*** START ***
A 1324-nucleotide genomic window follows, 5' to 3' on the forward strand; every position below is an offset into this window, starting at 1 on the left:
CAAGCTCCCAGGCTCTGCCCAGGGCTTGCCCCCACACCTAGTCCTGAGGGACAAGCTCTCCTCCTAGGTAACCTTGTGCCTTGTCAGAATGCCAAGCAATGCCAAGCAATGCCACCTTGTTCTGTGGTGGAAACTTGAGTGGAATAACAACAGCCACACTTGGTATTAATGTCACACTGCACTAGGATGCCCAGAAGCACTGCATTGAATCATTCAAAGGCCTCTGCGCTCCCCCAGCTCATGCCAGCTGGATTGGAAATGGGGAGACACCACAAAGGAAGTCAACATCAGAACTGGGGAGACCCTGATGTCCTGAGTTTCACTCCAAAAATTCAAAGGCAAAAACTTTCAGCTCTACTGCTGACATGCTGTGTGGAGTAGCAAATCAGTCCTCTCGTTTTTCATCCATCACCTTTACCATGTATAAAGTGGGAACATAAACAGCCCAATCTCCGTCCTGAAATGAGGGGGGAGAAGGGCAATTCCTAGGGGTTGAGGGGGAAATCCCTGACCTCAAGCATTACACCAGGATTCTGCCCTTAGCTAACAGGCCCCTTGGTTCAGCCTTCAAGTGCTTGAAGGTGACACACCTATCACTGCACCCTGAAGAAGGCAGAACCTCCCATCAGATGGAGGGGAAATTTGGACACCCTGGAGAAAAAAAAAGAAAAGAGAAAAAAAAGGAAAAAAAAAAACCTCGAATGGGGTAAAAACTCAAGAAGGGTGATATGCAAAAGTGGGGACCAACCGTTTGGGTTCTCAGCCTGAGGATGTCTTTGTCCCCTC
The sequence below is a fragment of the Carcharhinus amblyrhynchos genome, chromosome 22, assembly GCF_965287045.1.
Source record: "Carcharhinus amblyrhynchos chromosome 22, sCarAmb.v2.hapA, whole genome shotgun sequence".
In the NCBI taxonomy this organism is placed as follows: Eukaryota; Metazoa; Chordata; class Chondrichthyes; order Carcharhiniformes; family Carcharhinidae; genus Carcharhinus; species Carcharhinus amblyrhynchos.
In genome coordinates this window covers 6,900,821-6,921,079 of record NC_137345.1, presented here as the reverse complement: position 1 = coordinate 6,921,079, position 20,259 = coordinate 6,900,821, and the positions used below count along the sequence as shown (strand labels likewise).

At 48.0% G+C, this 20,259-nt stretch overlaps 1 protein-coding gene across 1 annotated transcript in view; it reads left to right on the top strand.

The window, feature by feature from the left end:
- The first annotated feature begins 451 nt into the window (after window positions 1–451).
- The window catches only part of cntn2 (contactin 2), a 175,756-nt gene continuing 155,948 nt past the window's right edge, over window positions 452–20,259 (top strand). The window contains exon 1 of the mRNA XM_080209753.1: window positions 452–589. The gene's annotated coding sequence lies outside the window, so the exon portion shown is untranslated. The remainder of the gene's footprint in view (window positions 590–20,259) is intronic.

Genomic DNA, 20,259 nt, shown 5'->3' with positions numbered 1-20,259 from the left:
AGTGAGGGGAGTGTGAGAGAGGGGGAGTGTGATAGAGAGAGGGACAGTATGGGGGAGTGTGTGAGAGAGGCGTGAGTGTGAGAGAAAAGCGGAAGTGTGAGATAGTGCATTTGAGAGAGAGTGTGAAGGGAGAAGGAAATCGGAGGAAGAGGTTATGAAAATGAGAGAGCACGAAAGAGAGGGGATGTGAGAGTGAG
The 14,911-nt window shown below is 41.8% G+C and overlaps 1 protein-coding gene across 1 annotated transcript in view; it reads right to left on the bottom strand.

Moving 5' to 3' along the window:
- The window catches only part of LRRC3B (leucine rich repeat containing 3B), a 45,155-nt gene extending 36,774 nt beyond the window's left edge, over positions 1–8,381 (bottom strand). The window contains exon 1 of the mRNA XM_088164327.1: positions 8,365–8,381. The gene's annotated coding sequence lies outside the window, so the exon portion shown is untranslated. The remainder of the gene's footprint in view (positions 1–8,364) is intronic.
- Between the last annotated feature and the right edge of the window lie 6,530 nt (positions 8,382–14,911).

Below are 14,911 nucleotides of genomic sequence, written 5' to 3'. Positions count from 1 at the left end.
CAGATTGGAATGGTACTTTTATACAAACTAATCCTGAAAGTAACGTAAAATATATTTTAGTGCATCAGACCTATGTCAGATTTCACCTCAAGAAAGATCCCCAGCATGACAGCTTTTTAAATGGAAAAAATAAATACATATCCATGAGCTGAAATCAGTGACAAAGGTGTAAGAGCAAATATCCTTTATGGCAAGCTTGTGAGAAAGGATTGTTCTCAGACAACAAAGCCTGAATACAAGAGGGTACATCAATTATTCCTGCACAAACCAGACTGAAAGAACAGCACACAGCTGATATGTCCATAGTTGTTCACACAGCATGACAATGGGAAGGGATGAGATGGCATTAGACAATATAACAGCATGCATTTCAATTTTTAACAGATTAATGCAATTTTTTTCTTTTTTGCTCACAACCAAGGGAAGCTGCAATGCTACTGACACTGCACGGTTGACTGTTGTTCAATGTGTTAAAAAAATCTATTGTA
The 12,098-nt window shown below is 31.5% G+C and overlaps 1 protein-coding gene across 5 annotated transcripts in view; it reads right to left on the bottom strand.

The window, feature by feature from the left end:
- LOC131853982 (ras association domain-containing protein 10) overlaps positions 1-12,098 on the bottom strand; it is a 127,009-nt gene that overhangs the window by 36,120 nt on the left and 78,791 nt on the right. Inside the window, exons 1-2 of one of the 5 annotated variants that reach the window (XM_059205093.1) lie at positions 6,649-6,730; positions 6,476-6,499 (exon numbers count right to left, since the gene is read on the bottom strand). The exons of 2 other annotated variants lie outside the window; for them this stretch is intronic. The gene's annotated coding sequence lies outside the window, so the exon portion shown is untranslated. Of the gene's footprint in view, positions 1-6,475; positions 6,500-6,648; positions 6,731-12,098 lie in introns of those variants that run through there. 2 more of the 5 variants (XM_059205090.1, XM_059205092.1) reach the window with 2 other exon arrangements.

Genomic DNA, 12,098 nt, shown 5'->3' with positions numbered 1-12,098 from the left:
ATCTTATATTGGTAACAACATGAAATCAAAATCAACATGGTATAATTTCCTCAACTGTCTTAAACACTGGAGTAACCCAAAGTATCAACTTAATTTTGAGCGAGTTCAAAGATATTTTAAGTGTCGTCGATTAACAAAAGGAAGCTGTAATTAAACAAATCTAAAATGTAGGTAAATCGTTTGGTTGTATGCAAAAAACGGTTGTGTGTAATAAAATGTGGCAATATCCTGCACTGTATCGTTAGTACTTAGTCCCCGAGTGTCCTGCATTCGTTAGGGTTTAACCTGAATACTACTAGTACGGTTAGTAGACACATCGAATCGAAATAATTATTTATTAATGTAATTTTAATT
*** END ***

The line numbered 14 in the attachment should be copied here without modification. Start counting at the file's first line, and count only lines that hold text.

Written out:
Moving 5' to 3' along the window: